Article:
Heavier stars, like the Sun, can also retain lithium in their outer layers, which never get hot enough to fuse lithium, and whose convective layer does not mix with the core where the lithium would be rapidly depleted. Those larger stars are easily distinguishable from brown dwarfs by their size and luminosity.
Conversely, brown dwarfs at the high end of their mass range can be hot enough to deplete their lithium when they are young. Dwarfs of mass greater than 65 MJ can burn their lithium by the time they are half a billion years old, thus the lithium test is not perfect.
Unlike stars, older brown dwarfs are sometimes cool enough that, over very long periods of time, their atmospheres can gather observable quantities of methane which cannot form in hotter objects. Dwarfs confirmed in this fashion include Gliese 229B.
Main-sequence stars cool, but eventually reach a minimum bolometric luminosity that they can sustain through steady fusion. This varies from star to star, but is generally at least 0.01% that of the Sun. Brown dwarfs cool and darken steadily over their lifetimes; sufficiently old brown dwarfs will be too faint to be detectable.
Iron rain as part of atmospheric convection processes is possible only in brown dwarfs, and not in small stars. The spectroscopy research into iron rain is still ongoing, but not all brown dwarfs will always have this atmospheric anomaly. In 2013, a heterogeneous iron-containing atmosphere was imaged around the B component in the nearby Luhman 16 system.
Low-mass brown dwarfs versus high-mass planets
Like stars, brown dwarfs form independently, but, unlike stars, lack sufficient mass to "ignite". Like all stars, they can occur singly or in close proximity to other stars. Some orbit stars and can, like planets, have eccentric orbits.
Size and fuel-burning ambiguities
Brown dwarfs are all roughly the same radius as Jupiter. At the high end of their mass range (60–90 MJ), the volume of a brown dwarf is governed primarily by electron-degeneracy pressure, as it is in white dwarfs; at the low end of the range (10 MJ), their volume is governed primarily by Coulomb pressure, as it is in planets. The net result is that the radii of brown dwarfs vary by only 10–15% over the range of possible masses. This can make distinguishing them from planets difficult.
In addition, many brown dwarfs undergo no fusion; even those at the high end of the mass range (over 60 MJ) cool quickly enough that after 10 million years they no longer undergo fusion.
X-ray and infrared spectra are telltale signs of brown dwarfs. Some emit X-rays; and all "warm" dwarfs continue to glow tellingly in the red and infrared spectra until they cool to planet-like temperatures (under 1,000 K).
Gas giants have some of the characteristics of brown dwarfs. Like the Sun, Jupiter and Saturn are both made primarily of hydrogen and helium. Saturn is nearly as large as Jupiter, despite having only 30% the mass. Three of the giant planets in the Solar System (Jupiter, Saturn, and Neptune) emit much more (up to about twice) heat than they receive from the Sun. And all four giant planets have their own "planetary" systems—their moons.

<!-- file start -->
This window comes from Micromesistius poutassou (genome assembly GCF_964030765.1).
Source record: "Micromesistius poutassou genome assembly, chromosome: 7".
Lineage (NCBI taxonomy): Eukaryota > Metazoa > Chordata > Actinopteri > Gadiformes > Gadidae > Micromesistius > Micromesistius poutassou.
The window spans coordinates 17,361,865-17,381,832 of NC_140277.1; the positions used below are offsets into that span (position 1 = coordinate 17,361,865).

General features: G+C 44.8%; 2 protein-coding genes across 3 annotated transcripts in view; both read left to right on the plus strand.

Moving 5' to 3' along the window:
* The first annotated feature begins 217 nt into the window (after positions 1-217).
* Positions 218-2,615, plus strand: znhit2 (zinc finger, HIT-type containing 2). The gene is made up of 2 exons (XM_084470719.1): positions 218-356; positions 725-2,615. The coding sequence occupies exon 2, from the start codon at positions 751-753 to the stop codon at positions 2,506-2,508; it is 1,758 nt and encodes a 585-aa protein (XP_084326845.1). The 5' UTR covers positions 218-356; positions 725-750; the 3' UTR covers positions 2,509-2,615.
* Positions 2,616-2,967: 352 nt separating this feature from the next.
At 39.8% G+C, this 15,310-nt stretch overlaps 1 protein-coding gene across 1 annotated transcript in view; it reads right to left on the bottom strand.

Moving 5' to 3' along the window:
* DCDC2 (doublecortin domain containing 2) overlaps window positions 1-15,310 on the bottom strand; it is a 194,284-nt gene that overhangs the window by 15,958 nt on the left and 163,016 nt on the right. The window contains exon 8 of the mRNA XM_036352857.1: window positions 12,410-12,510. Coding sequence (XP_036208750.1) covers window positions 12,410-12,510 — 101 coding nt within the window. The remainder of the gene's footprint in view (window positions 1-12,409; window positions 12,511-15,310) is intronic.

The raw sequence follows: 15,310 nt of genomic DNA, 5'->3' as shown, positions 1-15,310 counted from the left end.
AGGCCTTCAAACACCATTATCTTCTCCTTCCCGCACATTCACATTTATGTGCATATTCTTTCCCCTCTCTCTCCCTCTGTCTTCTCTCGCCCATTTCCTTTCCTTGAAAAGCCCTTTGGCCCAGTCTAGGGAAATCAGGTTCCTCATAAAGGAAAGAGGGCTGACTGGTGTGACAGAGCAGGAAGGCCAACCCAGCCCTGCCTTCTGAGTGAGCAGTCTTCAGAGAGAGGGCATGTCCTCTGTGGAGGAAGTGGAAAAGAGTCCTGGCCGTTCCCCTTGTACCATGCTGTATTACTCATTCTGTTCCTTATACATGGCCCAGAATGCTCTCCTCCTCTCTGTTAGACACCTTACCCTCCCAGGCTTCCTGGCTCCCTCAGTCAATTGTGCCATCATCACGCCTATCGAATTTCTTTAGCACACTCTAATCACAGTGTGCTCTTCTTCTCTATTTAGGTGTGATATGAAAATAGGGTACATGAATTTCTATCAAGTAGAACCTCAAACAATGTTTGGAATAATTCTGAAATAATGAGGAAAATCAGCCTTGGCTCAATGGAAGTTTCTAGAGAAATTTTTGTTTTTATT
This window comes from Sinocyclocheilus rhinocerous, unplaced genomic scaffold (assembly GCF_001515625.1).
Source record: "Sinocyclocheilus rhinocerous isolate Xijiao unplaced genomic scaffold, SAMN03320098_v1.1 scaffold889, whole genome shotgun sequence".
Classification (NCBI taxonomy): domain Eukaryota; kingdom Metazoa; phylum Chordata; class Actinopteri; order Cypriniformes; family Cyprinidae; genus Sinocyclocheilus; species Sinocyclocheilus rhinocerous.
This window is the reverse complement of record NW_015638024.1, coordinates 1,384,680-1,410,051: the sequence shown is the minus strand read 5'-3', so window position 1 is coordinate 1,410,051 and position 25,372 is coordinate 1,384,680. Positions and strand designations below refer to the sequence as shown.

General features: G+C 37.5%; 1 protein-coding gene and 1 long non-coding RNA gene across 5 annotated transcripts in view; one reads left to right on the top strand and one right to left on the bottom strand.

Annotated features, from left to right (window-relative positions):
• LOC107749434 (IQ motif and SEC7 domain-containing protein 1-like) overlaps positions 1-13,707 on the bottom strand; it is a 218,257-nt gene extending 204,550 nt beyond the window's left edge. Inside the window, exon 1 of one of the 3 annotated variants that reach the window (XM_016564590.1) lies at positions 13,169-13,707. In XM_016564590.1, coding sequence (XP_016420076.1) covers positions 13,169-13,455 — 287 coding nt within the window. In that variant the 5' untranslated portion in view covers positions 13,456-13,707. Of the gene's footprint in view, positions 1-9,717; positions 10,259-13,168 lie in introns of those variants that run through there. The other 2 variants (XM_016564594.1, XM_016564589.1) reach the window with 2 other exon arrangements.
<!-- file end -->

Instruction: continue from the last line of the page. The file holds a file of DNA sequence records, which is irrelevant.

Current IAU standard
Currently, the International Astronomical Union considers an object above 13 MJ (the limiting mass for thermonuclear fusion of deuterium) to be a brown dwarf, whereas an object under that mass (and orbiting a star or stellar remnant) is considered a planet. The minimum mass required to trigger sustained hydrogen-burning (about 80 MJ) forms the upper limit of the definition.
It is also debated whether brown dwarfs would be better defined by their formation process rather than by theoretical mass limits based on nuclear fusion reactions. Under this interpretation brown dwarfs are those objects that represent the lowest-mass products of the star formation process, while planets are objects formed in an accretion disk surrounding a star. The coolest free-floating objects discovered such as WISE 0855, as well as the lowest-mass young objects known like PSO J318.5−22, are thought to have masses below 13 MJ, and as a result are sometimes referred to as planetary mass objects due to the ambiguity of whether they should be regarded as rogue planets or brown dwarfs. There are planetary mass objects known to orbit brown dwarfs, such as 2M1207b, MOA-2007-BLG-192Lb, 2MASS J044144b and Oph 98 B.
The 13 Jupiter-mass cutoff is a rule of thumb rather than something of precise physical significance. Larger objects will burn most of their deuterium and smaller ones will burn only a little, and the 13 Jupiter-mass value is somewhere in between. The amount of deuterium burnt also depends to some extent on the composition of the object, specifically on the amount of helium and deuterium present and on the fraction of heavier elements, which determines the atmospheric opacity and thus the radiative cooling rate.
As of 2011 the Extrasolar Planets Encyclopaedia included objects up to 25 Jupiter masses, saying, "The fact that there is no special feature around 13 MJup in the observed mass spectrum reinforces the choice to forget this mass limit". As of 2016, this limit was increased to 60 Jupiter masses, based on a study of mass–density relationships.
The Exoplanet Data Explorer includes objects up to 24 Jupiter masses with the advisory: "The 13 Jupiter-mass distinction by the IAU Working Group is physically unmotivated for planets with rocky cores, and observationally problematic due to the sin i ambiguity." The NASA Exoplanet Archive includes objects with a mass (or minimum mass) equal to or less than 30 Jupiter masses.